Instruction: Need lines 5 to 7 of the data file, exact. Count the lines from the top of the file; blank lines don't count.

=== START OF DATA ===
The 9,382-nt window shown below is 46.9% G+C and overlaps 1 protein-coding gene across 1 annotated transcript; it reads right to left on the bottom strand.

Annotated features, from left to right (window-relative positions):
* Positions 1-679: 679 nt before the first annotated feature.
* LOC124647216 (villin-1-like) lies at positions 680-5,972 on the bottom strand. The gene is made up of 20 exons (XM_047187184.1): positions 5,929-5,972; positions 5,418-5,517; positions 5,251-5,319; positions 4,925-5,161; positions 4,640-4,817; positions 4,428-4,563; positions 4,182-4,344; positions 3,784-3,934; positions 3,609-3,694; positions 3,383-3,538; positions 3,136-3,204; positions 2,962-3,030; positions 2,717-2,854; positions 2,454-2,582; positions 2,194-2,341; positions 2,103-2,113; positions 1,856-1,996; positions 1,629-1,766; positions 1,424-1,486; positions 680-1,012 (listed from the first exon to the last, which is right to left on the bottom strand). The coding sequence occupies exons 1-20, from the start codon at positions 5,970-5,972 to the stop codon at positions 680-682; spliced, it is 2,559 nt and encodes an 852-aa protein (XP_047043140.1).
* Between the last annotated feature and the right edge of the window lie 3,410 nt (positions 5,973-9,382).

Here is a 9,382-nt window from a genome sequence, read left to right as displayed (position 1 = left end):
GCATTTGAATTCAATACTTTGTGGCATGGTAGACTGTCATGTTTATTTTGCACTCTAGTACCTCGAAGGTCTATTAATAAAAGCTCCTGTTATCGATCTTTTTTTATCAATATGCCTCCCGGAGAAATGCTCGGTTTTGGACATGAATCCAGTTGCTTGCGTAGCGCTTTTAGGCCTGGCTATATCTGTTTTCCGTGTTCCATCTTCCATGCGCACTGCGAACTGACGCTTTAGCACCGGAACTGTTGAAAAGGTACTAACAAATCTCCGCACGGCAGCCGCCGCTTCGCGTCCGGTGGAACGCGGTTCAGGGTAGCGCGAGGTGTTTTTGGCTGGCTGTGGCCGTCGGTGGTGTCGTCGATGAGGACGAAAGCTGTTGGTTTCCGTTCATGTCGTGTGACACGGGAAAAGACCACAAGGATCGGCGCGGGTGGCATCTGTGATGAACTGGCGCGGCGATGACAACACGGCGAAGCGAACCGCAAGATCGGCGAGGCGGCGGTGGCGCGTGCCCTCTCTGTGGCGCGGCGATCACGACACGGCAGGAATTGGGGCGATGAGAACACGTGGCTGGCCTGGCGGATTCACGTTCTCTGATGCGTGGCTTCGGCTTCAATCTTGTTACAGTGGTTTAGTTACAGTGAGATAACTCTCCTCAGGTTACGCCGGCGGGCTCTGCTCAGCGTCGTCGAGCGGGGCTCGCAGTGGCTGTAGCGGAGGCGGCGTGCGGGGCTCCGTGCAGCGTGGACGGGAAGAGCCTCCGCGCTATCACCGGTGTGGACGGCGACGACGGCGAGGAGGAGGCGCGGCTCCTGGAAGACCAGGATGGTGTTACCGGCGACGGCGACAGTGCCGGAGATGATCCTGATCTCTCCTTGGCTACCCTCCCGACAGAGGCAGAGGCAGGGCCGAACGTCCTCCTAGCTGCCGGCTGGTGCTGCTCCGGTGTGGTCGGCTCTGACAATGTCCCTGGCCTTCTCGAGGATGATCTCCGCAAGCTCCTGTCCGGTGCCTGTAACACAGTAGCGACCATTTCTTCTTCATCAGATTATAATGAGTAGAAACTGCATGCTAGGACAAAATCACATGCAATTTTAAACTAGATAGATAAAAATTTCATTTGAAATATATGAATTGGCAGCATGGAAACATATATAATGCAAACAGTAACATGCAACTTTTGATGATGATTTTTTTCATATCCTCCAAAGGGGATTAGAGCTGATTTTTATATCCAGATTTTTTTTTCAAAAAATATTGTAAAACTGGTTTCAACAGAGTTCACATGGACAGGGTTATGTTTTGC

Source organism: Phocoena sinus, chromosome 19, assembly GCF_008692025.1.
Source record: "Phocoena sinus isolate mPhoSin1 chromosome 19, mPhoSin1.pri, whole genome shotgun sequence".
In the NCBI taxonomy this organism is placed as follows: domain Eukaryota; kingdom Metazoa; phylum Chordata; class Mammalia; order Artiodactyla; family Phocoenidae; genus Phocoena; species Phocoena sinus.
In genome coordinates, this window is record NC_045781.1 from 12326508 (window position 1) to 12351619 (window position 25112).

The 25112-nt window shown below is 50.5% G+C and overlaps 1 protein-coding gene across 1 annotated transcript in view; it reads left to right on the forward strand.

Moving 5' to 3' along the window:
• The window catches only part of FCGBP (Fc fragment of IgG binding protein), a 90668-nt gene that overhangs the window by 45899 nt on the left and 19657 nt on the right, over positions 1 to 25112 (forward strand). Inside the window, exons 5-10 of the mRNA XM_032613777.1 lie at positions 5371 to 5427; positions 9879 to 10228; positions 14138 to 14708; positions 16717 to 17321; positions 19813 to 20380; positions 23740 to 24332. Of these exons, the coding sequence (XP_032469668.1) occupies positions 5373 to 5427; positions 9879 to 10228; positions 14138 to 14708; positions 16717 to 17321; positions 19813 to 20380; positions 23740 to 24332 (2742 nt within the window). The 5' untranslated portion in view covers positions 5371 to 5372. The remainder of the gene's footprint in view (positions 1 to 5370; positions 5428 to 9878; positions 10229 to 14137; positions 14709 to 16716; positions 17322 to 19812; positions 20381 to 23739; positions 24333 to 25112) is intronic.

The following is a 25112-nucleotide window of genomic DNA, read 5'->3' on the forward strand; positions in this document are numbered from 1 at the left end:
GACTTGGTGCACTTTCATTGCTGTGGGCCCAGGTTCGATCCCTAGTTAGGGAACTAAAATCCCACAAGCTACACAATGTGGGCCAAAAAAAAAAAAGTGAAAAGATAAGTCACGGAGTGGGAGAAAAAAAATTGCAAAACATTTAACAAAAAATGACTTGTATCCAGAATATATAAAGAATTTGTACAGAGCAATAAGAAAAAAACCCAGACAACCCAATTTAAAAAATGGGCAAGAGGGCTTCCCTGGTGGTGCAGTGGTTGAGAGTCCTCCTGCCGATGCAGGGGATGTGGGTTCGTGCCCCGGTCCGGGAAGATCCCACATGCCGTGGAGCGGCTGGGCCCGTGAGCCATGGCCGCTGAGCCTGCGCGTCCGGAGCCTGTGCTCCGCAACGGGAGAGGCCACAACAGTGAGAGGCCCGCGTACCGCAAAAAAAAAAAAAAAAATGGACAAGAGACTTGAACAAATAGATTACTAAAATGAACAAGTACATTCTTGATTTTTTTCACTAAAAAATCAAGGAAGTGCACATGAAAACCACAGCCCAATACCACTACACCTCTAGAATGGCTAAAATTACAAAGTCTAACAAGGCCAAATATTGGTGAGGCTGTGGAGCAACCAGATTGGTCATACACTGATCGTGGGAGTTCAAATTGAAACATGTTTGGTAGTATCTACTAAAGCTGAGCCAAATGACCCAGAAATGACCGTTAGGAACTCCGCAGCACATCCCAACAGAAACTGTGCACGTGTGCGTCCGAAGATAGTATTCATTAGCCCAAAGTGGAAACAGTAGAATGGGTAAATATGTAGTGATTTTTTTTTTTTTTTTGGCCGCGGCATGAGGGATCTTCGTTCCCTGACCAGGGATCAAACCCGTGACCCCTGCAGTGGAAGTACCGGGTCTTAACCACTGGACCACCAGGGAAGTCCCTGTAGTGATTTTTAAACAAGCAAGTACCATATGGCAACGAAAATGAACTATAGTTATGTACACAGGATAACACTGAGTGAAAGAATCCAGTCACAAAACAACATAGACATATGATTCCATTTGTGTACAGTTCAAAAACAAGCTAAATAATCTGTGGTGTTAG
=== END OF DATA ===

* Between the last annotated feature and the right edge of the window lie 3,410 nt (positions 5,973-9,382).

Here is a 9,382-nt window from a genome sequence, read left to right as displayed (position 1 = left end):
GCATTTGAATTCAATACTTTGTGGCATGGTAGACTGTCATGTTTATTTTGCACTCTAGTACCTCGAAGGTCTATTAATAAAAGCTCCTGTTATCGATCTTTTTTTATCAATATGCCTCCCGGAGAAATGCTCGGTTTTGGACATGAATCCAGTTGCTTGCGTAGCGCTTTTAGGCCTGGCTATATCTGTTTTCCGTGTTCCATCTTCCATGCGCACTGCGAACTGACGCTTTAGCACCGGAACTGTTGAAAAGGTACTAACAAATCTCCGCACGGCAGCCGCCGCTTCGCGTCCGGTGGAACGCGGTTCAGGGTAGCGCGAGGTGTTTTTGGCTGGCTGTGGCCGTCGGTGGTGTCGTCGATGAGGACGAAAGCTGTTGGTTTCCGTTCATGTCGTGTGACACGGGAAAAGACCACAAGGATCGGCGCGGGTGGCATCTGTGATGAACTGGCGCGGCGATGACAACACGGCGAAGCGAACCGCAAGATCGGCGAGGCGGCGGTGGCGCGTGCCCTCTCTGTGGCGCGGCGATCACGACACGGCAGGAATTGGGGCGATGAGAACACGTGGCTGGCCTGGCGGATTCACGTTCTCTGATGCGTGGCTTCGGCTTCAATCTTGTTACAGTGGTTTAGTTACAGTGAGATAACTCTCCTCAGGTTACGCCGGCGGGCTCTGCTCAGCGTCGTCGAGCGGGGCTCGCAGTGGCTGTAGCGGAGGCGGCGTGCGGGGCTCCGTGCAGCGTGGACGGGAAGAGCCTCCGCGCTATCACCGGTGTGGACGGCGACGACGGCGAGGAGGAGGCGCGGCTCCTGGAAGACCAGGATGGTGTTACCGGCGACGGCGACAGTGCCGGAGATGATCCTGATCTCTCCTTGGCTACCCTCCCGACAGAGGCAGAGGCAGGGCCGAACGTCCTCCTAGCTGCCGGCTGGTGCTGCTCCGGTGTGGTCGGCTCTGACAATGTCCCTGGCCTTCTCGAGGATGATCTCCGCAAGCTCCTGTCCGGTGCCTGTAACACAGTAGCGACCATTTCTTCTTCATCAGATTATAATGAGTAGAAACTGCATGCTAGGACAAAATCACATGCAATTTTAAACTAGATAGATAAAAATTTCATTTGAAATATATGAATTGGCAGCATGGAAACATATATAATGCAAACAGTAACATGCAACTTTTGATGATGATTTTTTTCATATCCTCCAAAGGGGATTAGAGCTGATTTTTATATCCAGATTTTTTTTTCAAAAAATATTGTAAAACTGGTTTCAACAGAGTTCACATGGACAGGGTTATGTTTTGC